Various orientation packets were distributed by the University to new students during orientation last week, but a new, student-produced guide surfaced Monday.
Called the “Disorientation Guide *The S**t Penn Won’t Say,” the booklet is an expansive critique of Penn's administration and school culture. It contains articles by 15 Penn students on a range of issues including incidents of racism and sexual assault on campus, as well as challenges faced by first-generation, low-income students at Penn.
“Congrats, you’ve made it to the top university in the world!!” writes the opening sentence in the guide. “There are a few things we forgot to mention in your glossy orientation packets. Like our larger white capitalist imperialist values that are central to the core of our money sucking busine — err higher-education institution.”
University spokesperson Stephen MacCarthy did not respond to request for comment.
College senior Miru Osuga was one of the students behind the guide. She came up with the idea after hearing about similar guides being made at Wesleyan University and Cornell University.
“There were all these guides that covered a huge amount of topics that I wish I had access to when I was a freshman,” Osuga said. “And I thought that if I had seen this information when I had come in, and just really know what was going on at Penn, there would be so many other students who would want access to this information as well.”
The introduction of the guide says that it's a “resource for people fighting injustice and a documentation of Penn’s blunders and resulting campus activism.”
The first piece in the guide, titled “History and Tradition: Penn’s Legacy of Racism,” discusses the experiences of the first black students to attend the University.
Author of the article and College senior Kellie Ramdeen said she felt compelled to write the section because she wasn't aware of these issues until she attended an African American Arts Alliance presentation.
“I thought about how I had no clue about any of it until that presentation because Penn is so proud of its diversity,” Ramdeen said.
The guide also includes a section written by Students for Justice in Palestine, which includes information about initiatives that they have organized on campus like the Apartheid Wall and the Gaza memorial. These were organized "as a visual reminder reminder of the ruthlessness of occupation and war," the guide states.
"SJP’s goal has always been to expose the human rights issues in Palestine, and for us it is a human rights issue," Osuga said. "Just like brutality and violence against people’s bodies and that space — I think that piece speaks for itself in terms of what injustice they’re trying to expose."
Penn Hillel did not respond to request for comment.
Not all students are fans of the guide.
"The guide deals with some issues, but the trouble is they mix the real issues with what I regard as left-wing, politicized fanaticism," said Michael Moroz, the co-director of the College Republicans' editorial board and a College and Wharton sophomore.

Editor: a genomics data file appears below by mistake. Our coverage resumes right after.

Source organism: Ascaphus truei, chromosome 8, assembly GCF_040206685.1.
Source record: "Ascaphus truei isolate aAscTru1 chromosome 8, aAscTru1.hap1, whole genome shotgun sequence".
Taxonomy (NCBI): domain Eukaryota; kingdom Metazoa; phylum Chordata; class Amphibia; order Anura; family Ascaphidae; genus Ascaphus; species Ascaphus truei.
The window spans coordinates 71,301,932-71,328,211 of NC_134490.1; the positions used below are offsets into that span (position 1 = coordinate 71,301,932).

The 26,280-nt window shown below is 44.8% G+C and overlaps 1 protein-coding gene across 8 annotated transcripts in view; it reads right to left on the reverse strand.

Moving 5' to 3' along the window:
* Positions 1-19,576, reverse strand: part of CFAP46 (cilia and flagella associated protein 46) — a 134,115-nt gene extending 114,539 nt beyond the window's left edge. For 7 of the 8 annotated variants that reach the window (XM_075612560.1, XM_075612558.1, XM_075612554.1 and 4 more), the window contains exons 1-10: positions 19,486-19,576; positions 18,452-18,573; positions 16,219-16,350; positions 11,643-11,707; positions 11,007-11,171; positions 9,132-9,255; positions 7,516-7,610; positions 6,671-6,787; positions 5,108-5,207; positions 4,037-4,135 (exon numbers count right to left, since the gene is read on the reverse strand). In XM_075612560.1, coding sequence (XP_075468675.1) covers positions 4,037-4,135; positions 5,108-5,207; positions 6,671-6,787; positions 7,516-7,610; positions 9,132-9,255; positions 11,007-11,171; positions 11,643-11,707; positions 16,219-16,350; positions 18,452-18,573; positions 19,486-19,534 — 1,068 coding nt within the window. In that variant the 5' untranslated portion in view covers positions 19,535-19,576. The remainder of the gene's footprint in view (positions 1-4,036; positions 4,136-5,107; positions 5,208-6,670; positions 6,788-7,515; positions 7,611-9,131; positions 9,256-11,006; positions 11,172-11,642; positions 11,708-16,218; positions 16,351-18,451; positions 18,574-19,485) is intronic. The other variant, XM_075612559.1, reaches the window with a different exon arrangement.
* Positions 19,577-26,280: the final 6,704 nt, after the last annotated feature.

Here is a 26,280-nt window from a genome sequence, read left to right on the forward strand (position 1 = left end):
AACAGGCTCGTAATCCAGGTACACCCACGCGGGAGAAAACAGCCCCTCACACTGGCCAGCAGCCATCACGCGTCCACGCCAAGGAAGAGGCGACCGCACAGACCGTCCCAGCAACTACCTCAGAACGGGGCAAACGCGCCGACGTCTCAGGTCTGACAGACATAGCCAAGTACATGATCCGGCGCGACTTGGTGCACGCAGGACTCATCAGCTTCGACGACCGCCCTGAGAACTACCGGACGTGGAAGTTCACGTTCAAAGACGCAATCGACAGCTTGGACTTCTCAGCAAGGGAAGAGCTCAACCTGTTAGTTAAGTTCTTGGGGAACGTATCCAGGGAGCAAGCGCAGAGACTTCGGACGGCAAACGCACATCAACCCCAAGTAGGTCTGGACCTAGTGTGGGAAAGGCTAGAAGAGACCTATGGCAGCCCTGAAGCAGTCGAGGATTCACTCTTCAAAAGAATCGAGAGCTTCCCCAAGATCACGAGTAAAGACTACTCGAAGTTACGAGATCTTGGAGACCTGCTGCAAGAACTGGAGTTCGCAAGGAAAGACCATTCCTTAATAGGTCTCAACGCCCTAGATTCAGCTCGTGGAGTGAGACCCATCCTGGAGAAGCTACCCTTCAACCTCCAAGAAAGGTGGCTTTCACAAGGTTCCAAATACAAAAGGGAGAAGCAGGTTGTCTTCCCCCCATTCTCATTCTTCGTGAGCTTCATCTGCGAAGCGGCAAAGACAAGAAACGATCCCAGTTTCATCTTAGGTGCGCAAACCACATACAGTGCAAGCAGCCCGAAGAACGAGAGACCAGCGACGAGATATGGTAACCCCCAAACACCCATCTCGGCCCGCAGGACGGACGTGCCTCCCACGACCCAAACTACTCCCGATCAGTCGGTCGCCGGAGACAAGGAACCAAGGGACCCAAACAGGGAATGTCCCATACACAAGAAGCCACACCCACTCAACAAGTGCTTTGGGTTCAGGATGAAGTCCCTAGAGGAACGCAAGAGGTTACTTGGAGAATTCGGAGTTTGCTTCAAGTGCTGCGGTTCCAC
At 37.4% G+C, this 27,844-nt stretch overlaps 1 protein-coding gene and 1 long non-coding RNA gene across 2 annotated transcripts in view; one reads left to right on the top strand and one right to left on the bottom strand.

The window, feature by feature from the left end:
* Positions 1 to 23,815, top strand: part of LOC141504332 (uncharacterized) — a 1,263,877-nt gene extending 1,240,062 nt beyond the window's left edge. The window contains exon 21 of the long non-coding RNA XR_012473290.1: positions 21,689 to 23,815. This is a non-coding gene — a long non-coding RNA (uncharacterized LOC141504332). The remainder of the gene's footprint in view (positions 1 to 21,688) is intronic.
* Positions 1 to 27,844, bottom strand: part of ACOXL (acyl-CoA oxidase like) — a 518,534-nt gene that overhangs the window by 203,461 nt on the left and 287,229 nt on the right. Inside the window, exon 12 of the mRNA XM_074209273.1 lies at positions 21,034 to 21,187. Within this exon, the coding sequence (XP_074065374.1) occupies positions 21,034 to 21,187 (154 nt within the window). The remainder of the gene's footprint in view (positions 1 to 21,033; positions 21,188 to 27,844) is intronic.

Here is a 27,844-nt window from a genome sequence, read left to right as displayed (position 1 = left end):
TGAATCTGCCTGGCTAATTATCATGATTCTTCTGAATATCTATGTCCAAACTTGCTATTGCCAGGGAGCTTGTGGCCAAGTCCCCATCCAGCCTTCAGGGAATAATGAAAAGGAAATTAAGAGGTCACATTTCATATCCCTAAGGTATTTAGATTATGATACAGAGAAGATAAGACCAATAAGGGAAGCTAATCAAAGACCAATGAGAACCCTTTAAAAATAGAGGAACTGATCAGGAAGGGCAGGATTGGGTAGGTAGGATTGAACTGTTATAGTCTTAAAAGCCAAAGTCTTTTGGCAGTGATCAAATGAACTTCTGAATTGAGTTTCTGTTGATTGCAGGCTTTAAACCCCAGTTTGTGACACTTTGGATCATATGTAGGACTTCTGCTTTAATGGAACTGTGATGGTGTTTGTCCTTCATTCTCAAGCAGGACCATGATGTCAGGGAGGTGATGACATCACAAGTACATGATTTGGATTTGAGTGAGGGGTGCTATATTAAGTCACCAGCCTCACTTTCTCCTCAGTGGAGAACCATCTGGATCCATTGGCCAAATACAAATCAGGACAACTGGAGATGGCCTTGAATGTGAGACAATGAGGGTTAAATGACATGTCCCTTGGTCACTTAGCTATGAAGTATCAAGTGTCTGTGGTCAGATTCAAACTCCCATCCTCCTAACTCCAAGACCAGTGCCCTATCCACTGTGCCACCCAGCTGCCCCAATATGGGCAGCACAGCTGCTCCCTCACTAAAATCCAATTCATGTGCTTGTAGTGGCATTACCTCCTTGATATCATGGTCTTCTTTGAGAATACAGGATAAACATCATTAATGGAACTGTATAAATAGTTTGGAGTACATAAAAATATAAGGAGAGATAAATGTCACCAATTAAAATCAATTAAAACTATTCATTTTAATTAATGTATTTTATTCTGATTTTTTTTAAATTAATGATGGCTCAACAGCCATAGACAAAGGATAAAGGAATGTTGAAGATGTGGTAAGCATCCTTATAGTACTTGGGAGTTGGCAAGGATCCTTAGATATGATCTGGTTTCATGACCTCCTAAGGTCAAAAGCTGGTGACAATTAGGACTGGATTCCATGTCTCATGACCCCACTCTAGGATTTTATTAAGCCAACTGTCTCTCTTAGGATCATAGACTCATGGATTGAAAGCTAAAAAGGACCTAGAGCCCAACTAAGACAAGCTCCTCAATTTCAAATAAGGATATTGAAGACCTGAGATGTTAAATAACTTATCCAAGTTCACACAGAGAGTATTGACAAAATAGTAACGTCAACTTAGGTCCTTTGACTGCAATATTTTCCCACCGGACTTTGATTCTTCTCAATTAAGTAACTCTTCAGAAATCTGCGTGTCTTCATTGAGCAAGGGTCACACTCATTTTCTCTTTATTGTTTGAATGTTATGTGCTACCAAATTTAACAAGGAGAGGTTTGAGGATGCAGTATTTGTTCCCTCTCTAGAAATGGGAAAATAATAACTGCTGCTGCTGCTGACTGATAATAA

"It accuses this University of being a white supremacist organization that excludes any other people from participating any other people from participating, which of course, we know is not true," Moroz added. "The University of Pennsylvania, as an institution, is not systematically and routinely discriminating against people of other races, and in fact, it's proactively trying to include more of them in the student body."
But Moroz also said the guide raised important points such as class issues as well as the University's troubled history with mental health.
"One of few things I agreed with was [the guide's] discussion about class issues at Penn," he said. "My parents were born out of the country. I'm on financial aid, so I do recognize... there is a challenge in kind of, existing in a social sphere where many people are much wealthier than you are — I certainly understand that."
The disorientation guide was also meant to show that student activism was vibrant on Penn’s campus, Osuga said. In a piece entitled “Stop Killing Ethnic Studies!!,” an anonymous author discusses Penn students' protests to increase support for the Asian American Studies Program. The department has historically been underfunded, and last semester, students rallied for increased legitimacy for the program on College Green.
College sophomore Jessica Li said she read the guide after seeing several students share the link to it on Facebook.
“From reading the introduction, I was like ‘wow, this is exactly what we need,’” Li said. “Because I think it says a lot of issues that the Penn administration would never, ever say, and we have a history of covering up issues that need to be talked about.”
Senior News Editor Rebecca Tan contributed reporting.
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